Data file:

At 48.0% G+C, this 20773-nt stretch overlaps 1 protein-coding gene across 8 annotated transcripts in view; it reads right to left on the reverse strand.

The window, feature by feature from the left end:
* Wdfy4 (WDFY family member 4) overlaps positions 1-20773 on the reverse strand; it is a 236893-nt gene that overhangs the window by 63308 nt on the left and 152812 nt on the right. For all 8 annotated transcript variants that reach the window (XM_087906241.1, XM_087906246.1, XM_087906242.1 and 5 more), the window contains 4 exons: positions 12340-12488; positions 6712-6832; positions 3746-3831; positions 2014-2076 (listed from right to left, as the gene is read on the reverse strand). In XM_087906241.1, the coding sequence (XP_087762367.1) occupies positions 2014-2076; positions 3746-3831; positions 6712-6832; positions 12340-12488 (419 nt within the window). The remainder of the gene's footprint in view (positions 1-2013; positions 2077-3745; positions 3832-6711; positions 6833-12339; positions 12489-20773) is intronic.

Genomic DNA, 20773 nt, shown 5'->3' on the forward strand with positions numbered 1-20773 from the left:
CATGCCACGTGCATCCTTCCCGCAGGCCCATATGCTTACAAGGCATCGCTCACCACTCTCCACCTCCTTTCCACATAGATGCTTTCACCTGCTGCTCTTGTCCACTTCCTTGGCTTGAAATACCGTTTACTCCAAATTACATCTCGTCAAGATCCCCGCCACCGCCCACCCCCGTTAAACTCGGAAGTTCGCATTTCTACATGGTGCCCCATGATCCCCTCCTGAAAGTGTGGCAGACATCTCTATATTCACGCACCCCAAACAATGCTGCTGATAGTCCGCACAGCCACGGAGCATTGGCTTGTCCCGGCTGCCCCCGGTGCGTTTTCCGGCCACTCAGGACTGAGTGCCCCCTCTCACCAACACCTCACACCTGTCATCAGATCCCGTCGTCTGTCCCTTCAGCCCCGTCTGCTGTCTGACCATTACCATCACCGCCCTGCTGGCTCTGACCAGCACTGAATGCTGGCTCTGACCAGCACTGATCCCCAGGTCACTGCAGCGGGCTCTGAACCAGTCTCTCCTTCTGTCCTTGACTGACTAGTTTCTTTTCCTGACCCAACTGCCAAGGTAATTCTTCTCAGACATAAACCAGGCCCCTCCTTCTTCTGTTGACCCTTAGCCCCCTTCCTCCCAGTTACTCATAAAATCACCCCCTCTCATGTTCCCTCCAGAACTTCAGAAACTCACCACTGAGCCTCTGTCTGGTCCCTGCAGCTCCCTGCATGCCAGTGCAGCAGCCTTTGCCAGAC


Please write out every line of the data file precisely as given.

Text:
At 48.0% G+C, this 20773-nt stretch overlaps 1 protein-coding gene across 8 annotated transcripts in view; it reads right to left on the reverse strand.

The window, feature by feature from the left end:
* Wdfy4 (WDFY family member 4) overlaps positions 1-20773 on the reverse strand; it is a 236893-nt gene that overhangs the window by 63308 nt on the left and 152812 nt on the right. For all 8 annotated transcript variants that reach the window (XM_087906241.1, XM_087906246.1, XM_087906242.1 and 5 more), the window contains 4 exons: positions 12340-12488; positions 6712-6832; positions 3746-3831; positions 2014-2076 (listed from right to left, as the gene is read on the reverse strand). In XM_087906241.1, the coding sequence (XP_087762367.1) occupies positions 2014-2076; positions 3746-3831; positions 6712-6832; positions 12340-12488 (419 nt within the window). The remainder of the gene's footprint in view (positions 1-2013; positions 2077-3745; positions 3832-6711; positions 6833-12339; positions 12489-20773) is intronic.

Genomic DNA, 20773 nt, shown 5'->3' on the forward strand with positions numbered 1-20773 from the left:
CATGCCACGTGCATCCTTCCCGCAGGCCCATATGCTTACAAGGCATCGCTCACCACTCTCCACCTCCTTTCCACATAGATGCTTTCACCTGCTGCTCTTGTCCACTTCCTTGGCTTGAAATACCGTTTACTCCAAATTACATCTCGTCAAGATCCCCGCCACCGCCCACCCCCGTTAAACTCGGAAGTTCGCATTTCTACATGGTGCCCCATGATCCCCTCCTGAAAGTGTGGCAGACATCTCTATATTCACGCACCCCAAACAATGCTGCTGATAGTCCGCACAGCCACGGAGCATTGGCTTGTCCCGGCTGCCCCCGGTGCGTTTTCCGGCCACTCAGGACTGAGTGCCCCCTCTCACCAACACCTCACACCTGTCATCAGATCCCGTCGTCTGTCCCTTCAGCCCCGTCTGCTGTCTGACCATTACCATCACCGCCCTGCTGGCTCTGACCAGCACTGAATGCTGGCTCTGACCAGCACTGATCCCCAGGTCACTGCAGCGGGCTCTGAACCAGTCTCTCCTTCTGTCCTTGACTGACTAGTTTCTTTTCCTGACCCAACTGCCAAGGTAATTCTTCTCAGACATAAACCAGGCCCCTCCTTCTTCTGTTGACCCTTAGCCCCCTTCCTCCCAGTTACTCATAAAATCACCCCCTCTCATGTTCCCTCCAGAACTTCAGAAACTCACCACTGAGCCTCTGTCTGGTCCCTGCAGCTCCCTGCATGCCAGTGCAGCAGCCTTTGCCAGAC